Fig. 4.

Lattice enthalpy and phonon energies in Ag3[Co(CN)6]. (A) DFT lattice enthalpies (solid circles) along the floor of the enthalpy valley found in (a, c) space. Addition of a dispersive r–6 term (solid line) produces a modified enthalpy curve (open circles) with a particularly shallow minimum positioned closer to the experimental 0 K value (dashed vertical line). (B) Thermal variation in mean partial phonon frequencies for Ag (open circles), Co (open triangles), and CN (solid squares) species as calculated from our neutron scattering data. Values were calculated from all 48 phonon modes across a grid of 245 points in reciprocal space (giving 11,760 data points in total); error bars correspond to the standard error in the calculated mean frequencies. The energies of phonon modes involving Ag displacements decrease with an increase in temperature (and hence a), providing a mechanism to overcome the very small lattice enthalpy differences near the minimum in (A).

Exploring this enthalpy valley more closely, we note that reasonably large changes in a and c can carry enthalpy penalties so low that they are comparable to the subtle thermal changes in phonon frequencies often found in framework materials. This means that phonon contributions to the free energy may be responsible for driving the large changes in lattice parameters. A reciprocal-space analysis of our neutron scattering data (27), allowed us to calculate the partial phonon densities of states for Ag, Co, and CN species as a function of temperature (18). What we found was that the average phonon energy associated with Ag vibrations decreased noticeably with increasing temperature (and hence with increasing a), whereas there was very little change in the relative energies of Co and CN vibrations (Fig. 4B). In terms of the energy profile illustrated in Fig. 4A, this means that, at higher temperatures (for which the phonon contribution to the overall energy becomes more important), the change in phonon frequencies associated with increasing a is commensurate with the small lattice enthalpy penalty involved. The decrease in Ag vibrational energies of ca. 5 meV between 10 and 300 K corresponds to an additional contribution of about 0.04 eV per unit cell to the lattice free energy at 300 K, comparable to the difference in lattice enthalpies at the corresponding values of a. Consequently, those phonon modes involving Ag displacements contribute most strongly to the overall (positive) Grüneisen parameter, and hence it is the anharmonicity of Ag vibrations that appears to drive the thermal expansion of the flexible lattice. We note that this anharmonicity is by no means colossal in itself, but because α is inversely proportional to material stiffness a modest value of the Grüneisen parameter can still produce a large value of α.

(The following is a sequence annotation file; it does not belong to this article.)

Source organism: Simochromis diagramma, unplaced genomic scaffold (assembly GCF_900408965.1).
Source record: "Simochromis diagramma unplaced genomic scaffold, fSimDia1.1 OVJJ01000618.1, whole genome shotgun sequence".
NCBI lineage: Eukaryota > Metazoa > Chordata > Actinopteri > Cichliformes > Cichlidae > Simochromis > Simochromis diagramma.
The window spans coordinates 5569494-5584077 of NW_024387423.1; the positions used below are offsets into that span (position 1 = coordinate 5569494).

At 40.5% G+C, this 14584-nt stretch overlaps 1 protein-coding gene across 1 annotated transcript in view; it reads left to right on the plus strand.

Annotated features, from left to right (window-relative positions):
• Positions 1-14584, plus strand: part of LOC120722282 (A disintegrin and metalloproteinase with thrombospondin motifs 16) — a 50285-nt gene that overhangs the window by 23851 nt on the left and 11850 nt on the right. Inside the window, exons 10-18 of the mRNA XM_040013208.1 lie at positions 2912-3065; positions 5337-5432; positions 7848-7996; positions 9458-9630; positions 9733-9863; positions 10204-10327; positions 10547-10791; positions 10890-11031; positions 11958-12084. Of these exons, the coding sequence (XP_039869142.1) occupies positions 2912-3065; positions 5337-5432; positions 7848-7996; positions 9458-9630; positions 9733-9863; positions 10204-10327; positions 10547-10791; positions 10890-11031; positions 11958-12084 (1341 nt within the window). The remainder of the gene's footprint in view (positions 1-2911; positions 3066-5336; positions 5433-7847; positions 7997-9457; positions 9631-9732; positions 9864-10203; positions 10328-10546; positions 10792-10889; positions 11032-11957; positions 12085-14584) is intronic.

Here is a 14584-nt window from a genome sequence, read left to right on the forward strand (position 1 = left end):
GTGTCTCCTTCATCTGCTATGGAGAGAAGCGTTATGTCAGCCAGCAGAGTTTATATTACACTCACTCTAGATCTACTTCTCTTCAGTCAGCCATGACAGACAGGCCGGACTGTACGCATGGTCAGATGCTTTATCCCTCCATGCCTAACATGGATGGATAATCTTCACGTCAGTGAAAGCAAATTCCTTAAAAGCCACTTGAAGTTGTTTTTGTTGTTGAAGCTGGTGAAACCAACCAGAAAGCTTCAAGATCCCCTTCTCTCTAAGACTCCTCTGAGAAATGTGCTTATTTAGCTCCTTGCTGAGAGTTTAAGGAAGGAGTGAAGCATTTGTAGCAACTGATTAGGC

Consequently, it is the geometric flexibility of the Ag3[Co(CN)6] lattice, that is, the shallowness of the enthalpy valley shown in Fig. 2H, that allows very weak Ag+...Ag+ interactions to produce such an unusually large PTE effect, translated via flexing of Co-CN-Ag-NC-Co linkages into an equally strong NTE effect along the trigonal crystal axis. This unusual behavior serves to illustrate how very weak bonding interactions can actually have a profound effect on crystal thermodynamics in sufficiently flexible systems. In this case, not only do we observe unusual thermal expansion, but the lattice parameter distributions shown in Fig. 2 are a direct reflection of an atypically soft lattice (more specifically, one with a large and negative elastic compliance S13); the crystallites appear to deform readily in response to thermal and/or mechanical stress. There is a strong interest in uniaxial NTE materials of such extraordinary properties. For example, precision optical devices used on satellites are often highly sensitive to even very minor changes in dimension, and this sensitivity is exacerbated by the large temperature gradients over which they are forced to operate. Very thin aligned coatings of a material such as Ag3[Co(CN)6] could provide an intrinsic protection against this thermal variation, avoiding the present reliance on mechanical adjustment. More generally, the concept of exploiting geometric flexibility to amplify the role of low-energy interactions in thermodynamic behavior offers a method of preparing materials with a range of hitherto unanticipated physical properties.

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Materials and Methods

Tables S1 to S4